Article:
here at the Center, which gave me a new commute of two minutes. With the
extension of my fellowship to a second year, I never seemed to find time
to move away from the Center and so I am still here. However, I do manage
to escape and enjoy coffee shops, playing pool, and riding horses. Recently
I have taken advantage of the wonderful countryside and weather to indulge
in long hiking trips. So you see, the life of a biologist is wild and
Inadvertently, my position requires a reasonable amount of travel, specifically
with respect to supporting Shuttle flight experiments, in which case I
spend time at Kennedy Space Center (KSC) in Cape Canaveral, FL. My interaction
with other research groups means I frequently travel to places like Virginia
and Colorado. I have also had the opportunity to travel to Brazil and
go on an expedition to collect some unique plant species for research.
It is hoped that I shall have an opportunity to return next year and extend
Likes/Dislikes About Career
I guess the most positive aspect is that I still get up in the morning
and really look forward to my work, with the exception of a few off days.
The negative aspect is that you can see the great effort that is being
made with science to improve life but overall life does not really improve.
All that is happening is that old and established ways are being exchanged
for so called new and advanced ones. This is more like going around in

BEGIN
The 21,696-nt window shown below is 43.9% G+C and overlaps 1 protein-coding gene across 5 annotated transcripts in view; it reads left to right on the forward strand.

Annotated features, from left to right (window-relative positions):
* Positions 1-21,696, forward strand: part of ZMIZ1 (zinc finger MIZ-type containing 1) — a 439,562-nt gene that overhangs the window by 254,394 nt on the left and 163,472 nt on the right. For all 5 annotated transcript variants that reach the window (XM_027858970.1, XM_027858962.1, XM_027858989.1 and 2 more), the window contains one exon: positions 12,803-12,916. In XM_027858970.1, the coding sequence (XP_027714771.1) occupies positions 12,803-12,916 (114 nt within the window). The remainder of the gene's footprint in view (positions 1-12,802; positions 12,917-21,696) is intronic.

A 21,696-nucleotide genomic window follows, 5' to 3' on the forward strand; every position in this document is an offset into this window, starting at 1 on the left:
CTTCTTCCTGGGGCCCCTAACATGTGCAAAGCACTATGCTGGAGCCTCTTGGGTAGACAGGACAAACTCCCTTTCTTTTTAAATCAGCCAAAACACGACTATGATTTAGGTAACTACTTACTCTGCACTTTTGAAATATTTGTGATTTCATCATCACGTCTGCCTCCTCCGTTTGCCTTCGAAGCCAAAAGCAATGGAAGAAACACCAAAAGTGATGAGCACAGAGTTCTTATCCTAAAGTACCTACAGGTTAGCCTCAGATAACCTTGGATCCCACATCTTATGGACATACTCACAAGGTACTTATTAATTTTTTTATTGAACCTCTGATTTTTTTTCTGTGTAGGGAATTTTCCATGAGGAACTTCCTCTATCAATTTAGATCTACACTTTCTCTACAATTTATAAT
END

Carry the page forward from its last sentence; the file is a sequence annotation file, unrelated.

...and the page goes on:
a big circle than true progress. For example, our technological society
now has the means to cure many diseases but unfortunately, it has also
been responsible for the development of others, so are we really any better
off than we were before? I think we will only have progress when we start
accumulating everything we have learned rather than just exchanging bits
It's going to be hard. As you start, you will do very well if one or
two in every ten experiments work. As you become more proficient, you
learn how to structure your work to maximum effect. I think it is really
important that you suffer and understand the ways of this process because
it teaches you that vital sense of how to overcome obstacles and not to
give up. If you have a true love for science then there are no negative
aspects. It is a very exciting realm where tomorrow always has something
new. Obviously, I have a bias but I think it is an incredibly fulfilling
Photo above: Gerard Heyenga works with plant growth experiment in